Chickens. Image shows from L to R: Cecil (Simon Bird), George (Joe Thomas), Bert (Jonny Sweet). Copyright: Big Talk Productions


  • TV sitcom
  • Sky One / Channel 4
  • 2011 - 2013
  • 7 episodes (1 series)

Sitcom set in a sleepy English village during the first world war. It follows three young men who are not on the front line fighting. Stars Simon Bird, Joe Thomas, Jonny Sweet, Sarah Daykin, Emerald Fennell and more.

Press clippings Page 3

What The Inbetweeners did next

Here's everything you need to know about Chickens.

Dan Martin, BuzzFeed, 16th August 2013

Simon Bird & Jonny Sweet interview

Simon Bird and Jonny Sweet talk about Chickens.

Nick Fiaca, TV Choice, 13th August 2013

Audio: Chickens Q&A

Stars and creators Simon Bird, Jonny Sweet and Joe Thomas are joined by cast members Sarah Daykin, Emerald Fennell, and Barry Humphries at BAFTA to talk about the new WW1-set Sky1 sitcom Chickens.

Bafta, 22nd July 2013

Sky releases more details on new sitcom Chickens

Filming has started on new Sky1 sitcom Chickens. Barry Humphries and Sally Phillips will guest star with Simon Bird, Jonny Sweet and Joe Thomas.

British Comedy Guide, 26th March 2013

Video: Bird, Popper and Rosenthal talk Chickens

Simon Bird, Robert Popper and Tom Rosenthal, makers of Channel 4's Friday Night Dinner talk to The Guardian's John Plunkett about the new series, whether this is a golden age for comedy and their new show for Sky, Chickens.

John Plunkett, The Guardian, 24th August 2012

Jonny Sweet interview

Award winning comic Jonny Sweet talks about his upcoming WWI sitcom...

Bernard O'Leary, The Skinny, 28th February 2012

Sky orders full series of wartime sitcom Chickens

Sky1 has commissioned a full series of the First World War-set sitcom Chickens, which was piloted by Channel 4 last year.

British Comedy Guide, 23rd February 2012

Set in the fictional Kentish village of Rittle-on-Sea in 1914, Chickens follows the lives of the three young men left in the village who have not joined in the army and are thus despised by everyone else in the village.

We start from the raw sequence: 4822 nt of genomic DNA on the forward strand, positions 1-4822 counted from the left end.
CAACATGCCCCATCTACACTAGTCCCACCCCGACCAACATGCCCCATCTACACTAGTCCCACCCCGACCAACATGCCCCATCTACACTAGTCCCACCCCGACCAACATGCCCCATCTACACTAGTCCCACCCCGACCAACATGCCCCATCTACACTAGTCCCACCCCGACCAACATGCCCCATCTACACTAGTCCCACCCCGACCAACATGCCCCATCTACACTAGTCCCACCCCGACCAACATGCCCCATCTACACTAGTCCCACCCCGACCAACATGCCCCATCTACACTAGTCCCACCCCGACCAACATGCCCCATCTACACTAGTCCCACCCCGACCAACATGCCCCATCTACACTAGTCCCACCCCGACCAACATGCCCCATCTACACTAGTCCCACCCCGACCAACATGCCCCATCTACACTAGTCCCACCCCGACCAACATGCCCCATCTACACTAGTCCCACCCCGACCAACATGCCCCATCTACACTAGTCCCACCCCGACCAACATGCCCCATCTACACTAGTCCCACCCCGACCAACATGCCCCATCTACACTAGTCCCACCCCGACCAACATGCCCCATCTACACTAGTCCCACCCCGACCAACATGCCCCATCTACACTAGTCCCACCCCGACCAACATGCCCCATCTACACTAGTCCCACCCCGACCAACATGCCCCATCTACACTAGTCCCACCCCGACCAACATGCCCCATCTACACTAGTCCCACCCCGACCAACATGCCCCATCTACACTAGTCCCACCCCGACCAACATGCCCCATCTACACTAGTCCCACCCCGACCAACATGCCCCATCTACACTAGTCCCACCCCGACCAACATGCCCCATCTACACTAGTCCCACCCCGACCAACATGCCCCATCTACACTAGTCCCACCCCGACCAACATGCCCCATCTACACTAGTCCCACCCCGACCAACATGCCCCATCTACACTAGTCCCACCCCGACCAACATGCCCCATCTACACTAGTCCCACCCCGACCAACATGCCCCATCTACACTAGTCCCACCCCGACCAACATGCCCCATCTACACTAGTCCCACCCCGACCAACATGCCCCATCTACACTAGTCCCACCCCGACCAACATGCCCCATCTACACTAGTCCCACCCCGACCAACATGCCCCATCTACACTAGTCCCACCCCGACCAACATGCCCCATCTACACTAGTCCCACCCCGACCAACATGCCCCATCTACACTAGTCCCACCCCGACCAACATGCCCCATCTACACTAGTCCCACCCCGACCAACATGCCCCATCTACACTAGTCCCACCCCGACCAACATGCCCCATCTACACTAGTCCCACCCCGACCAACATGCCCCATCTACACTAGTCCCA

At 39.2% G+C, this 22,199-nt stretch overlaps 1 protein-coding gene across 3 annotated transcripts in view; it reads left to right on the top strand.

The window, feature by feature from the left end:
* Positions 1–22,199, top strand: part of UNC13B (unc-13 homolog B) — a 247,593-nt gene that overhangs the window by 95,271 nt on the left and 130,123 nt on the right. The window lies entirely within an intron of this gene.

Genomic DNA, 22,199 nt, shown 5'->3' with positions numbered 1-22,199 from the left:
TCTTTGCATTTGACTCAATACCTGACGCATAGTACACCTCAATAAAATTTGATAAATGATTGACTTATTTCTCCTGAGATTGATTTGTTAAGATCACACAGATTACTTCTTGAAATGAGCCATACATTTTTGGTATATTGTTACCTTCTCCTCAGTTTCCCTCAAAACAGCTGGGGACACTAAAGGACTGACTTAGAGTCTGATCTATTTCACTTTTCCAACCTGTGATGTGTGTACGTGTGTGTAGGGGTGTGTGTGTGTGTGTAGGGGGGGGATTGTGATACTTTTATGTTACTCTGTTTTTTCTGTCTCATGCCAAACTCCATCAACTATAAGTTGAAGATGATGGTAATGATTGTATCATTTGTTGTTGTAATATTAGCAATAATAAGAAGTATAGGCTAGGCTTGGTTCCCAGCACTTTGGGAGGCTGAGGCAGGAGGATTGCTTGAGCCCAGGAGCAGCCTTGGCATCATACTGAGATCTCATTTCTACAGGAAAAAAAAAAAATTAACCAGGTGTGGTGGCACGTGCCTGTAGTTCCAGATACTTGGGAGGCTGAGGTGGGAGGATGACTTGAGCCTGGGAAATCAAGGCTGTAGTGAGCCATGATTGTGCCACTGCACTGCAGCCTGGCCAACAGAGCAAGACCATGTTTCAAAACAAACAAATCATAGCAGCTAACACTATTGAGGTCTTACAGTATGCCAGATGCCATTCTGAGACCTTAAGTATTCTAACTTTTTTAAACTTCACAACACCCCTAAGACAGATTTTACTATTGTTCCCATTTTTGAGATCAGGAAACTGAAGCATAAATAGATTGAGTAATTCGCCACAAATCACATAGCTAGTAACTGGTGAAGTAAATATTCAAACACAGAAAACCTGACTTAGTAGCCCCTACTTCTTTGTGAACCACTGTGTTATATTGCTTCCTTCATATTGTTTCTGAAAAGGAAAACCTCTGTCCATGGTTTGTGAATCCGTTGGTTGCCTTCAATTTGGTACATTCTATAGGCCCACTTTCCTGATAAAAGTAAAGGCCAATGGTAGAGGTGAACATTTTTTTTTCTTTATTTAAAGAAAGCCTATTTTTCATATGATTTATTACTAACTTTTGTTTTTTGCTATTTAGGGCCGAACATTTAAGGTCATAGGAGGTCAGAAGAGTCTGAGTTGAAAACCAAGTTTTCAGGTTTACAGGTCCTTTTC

Cecil (Bird) tried to join but got rejected due to his flat feet; teacher George (Thomas) is a pacifist and refuses to join for conscientious reasons; and Bert (Sweet) is a philandering coward who seems to be completely unaware the war is going on. Other than unpopularity, the water in their cottage is brown, Bert's brother Bobby has been killed at the front, and kindly George is in danger for losing his job at the school.

Like most pilots, it's not perfect, but it does have plenty to drive it forward and will no doubt be made into a series due to the popularity of its stars. Highlights for me include George going mad when he is forced to cane a boy, and Cecil doing something unspeakable to a special tree.

Ian Wolf, Giggle Beats, 5th September 2011

Chickens review

It's a decent setup for a sitcom, although I have concerns about the longevity of the premise, as there's surely only a finite number of ways you can poke fun at cowardice.

Dan Owen, Dan's Media Digest, 4th September 2011

Much like Peep Show, it's understandable that some people assume that the stars of gross-out-but-sometimes-oddly-sweet teen sitcom The Inbetweeners - Simon Bird, Joe Thomas, James Buckley and Blake Harrison - actually wrote the show, as they seem to fit their characters so well. Not so, however - that honour belongs to (Damon Beesley and Iain Morris) but Bird and Thomas are in fact pretty experienced comedy writers, having performed (and impressed) at the Edinburgh Fringe with their show The Meeting, created with award-winning stand-up comic Jonny Sweet.

For Chickens, these three have got back together and produced a properly entertaining half hour pilot in which they play the only three men left in a pretty Heart-of-England village during the First World War. They each have their reasons for staying behind: Cecil (Bird) isn't allowed in the army on account of his flat feet, teacher George (Thomas) is a conscientious objector and Bert (Sweet)... well he just finds it difficult to remember there's a war on, what with all the girls (and women, and old ladies) of the village distracting him the whole time.

There was an element of farce about this - Cecil ends up accidentally peeing on a tree planted in remembrance of a dead soldier - but as with so many sitcoms, Chickens actually works best when it's just the three leads chatting and bickering. Jonny Sweet, I think, pretty much steals the show. As a self-centred lothario, he's simultaneously incredibly creepy and massively watchable - here, as with his stand-up, it's his delivery that makes him so much fun. All the best comics can make an apparently simple word sound hilarious and Sweet is no different. Just take a listen to how he says the word 'crow'.

Anna Lowman, Dork Adore, 4th September 2011

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